In this episode of Secrets for Scaling, we spoke with Jonathan Crawford, founder and former CEO of Storenvy, an e-commerce marketplace for indie brands. Jon was with the company from day one for six years and learned some hard lessons along the way.
He was kicked out of Y-Combinator on the first day. He built his first team only to let them go all at once. He heard many “no”s from investors. He learned about what’s important to him - what he wants to do as a founder and what he doesn’t. He learned what makes him happy.
When he left in 2016 after selling the company, it was at 30 team members with 130,000 stores open on the platform and millions of dollars flowing through it per month. Hear the whole story in the full episode below!
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Pitch what you have to investors, not something that doesn’t exist yet. When Jon was pitching, he talked about a feature he was planning to launch in three months. Because investors were excited to see that, they waited to invest. There was too much mystery around what he was building. Jon reflected, “You can’t walk into an investor meeting with a card you’re about to flip over. They’ll wait until it’s flipped.”
Hire for a sustainable team, not “cool” individuals. In the early days, Jon wasn’t interviewing for culture fit or design process. He was hiring the people who had internet popularity or large followings. The result was a toxic culture of procrastination, blowing through a third of their funding without shipping anything, and worst of all, letting most of the team go. He learned the hard way that you need to hire trustworthy people who excel where you don’t.**CEOs have to learn to teach people the how and the why**. Jon was used to being a one-man show. He previously never had to teach people how to think about their work. He’d just swoop in and give them the solution, which doesn’t support a productive or engaged team. He had to learn how to teach them the how and the why behind their work, and then let them come up with the what. To do that, he hired an executive coach who taught him how to delegate and manage effectively.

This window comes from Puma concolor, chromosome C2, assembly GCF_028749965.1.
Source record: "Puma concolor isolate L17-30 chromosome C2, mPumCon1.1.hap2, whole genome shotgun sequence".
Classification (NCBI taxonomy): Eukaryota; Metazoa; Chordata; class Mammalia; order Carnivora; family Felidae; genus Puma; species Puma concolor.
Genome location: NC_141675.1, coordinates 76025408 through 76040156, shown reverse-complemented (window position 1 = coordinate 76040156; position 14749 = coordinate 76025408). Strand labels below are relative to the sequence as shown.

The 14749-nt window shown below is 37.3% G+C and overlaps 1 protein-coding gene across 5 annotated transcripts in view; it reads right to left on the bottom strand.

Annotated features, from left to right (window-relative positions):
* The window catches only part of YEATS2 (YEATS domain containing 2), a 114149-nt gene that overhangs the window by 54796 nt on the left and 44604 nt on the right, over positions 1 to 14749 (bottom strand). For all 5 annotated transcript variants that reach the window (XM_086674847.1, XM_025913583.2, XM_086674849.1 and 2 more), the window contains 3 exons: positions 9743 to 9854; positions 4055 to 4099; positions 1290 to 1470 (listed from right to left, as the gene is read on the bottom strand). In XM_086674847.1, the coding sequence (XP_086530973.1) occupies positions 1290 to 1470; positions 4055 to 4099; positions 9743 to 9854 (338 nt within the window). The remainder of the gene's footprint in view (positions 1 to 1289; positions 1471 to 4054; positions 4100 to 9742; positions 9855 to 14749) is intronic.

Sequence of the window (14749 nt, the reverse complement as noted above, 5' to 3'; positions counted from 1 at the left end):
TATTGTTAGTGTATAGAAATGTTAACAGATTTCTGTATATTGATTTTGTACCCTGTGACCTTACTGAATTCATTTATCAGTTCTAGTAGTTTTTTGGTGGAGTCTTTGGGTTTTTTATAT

If you don’t like managing managers, then hire an operations person or president. Someone has to be in charge of making sure the ship is running on time. Jon said that if he was to do Storenvy over again, he’d hire a partner to lead operations so he could work more on product - his passion. He didn’t do this and ended up getting burnt out.
Talk about the vision as much as humanly possible. Jon found he could never talk about it too much. Team members probably weren’t thinking about it all day long like he was - they were thinking about the bug they needed to squash. In addition to reiterating the vision, one-on-one meetings were an effective way for Jon to become of aware of issues team members wouldn’t have told him otherwise. Eventually, as Storenvy grew, managers did one-on-ones with their team, then reported back to Jon. For him, it was important to continue meeting with his management team at least once a week. It was the only way to keep his ear to the ground.
Listen to what your intuition is telling you. When reflecting on his time at Storenvy, Jon figured out how to optimize his life for happiness. During those six years, he learned what makes him happy and what doesn’t. He suggested paying attention to how your mind and body are responding to the work you do and trying to shift your focus to what you find fulfilling. Or hire to fill the gaps for the activities that are draining you. Looking ahead, Jon added, “I’m excited about work serving me instead of me serving work. That’s a lesson I had to teach myself.”
Good, fast, cheap - pick two. A lot of companies try to be faster, better, and cheaper than their competition but Jon noticed that rarely works. He recommends picking two and focusing on being as good as possible on those two to become the leader. “Play your game, not theirs,” Jon advises.
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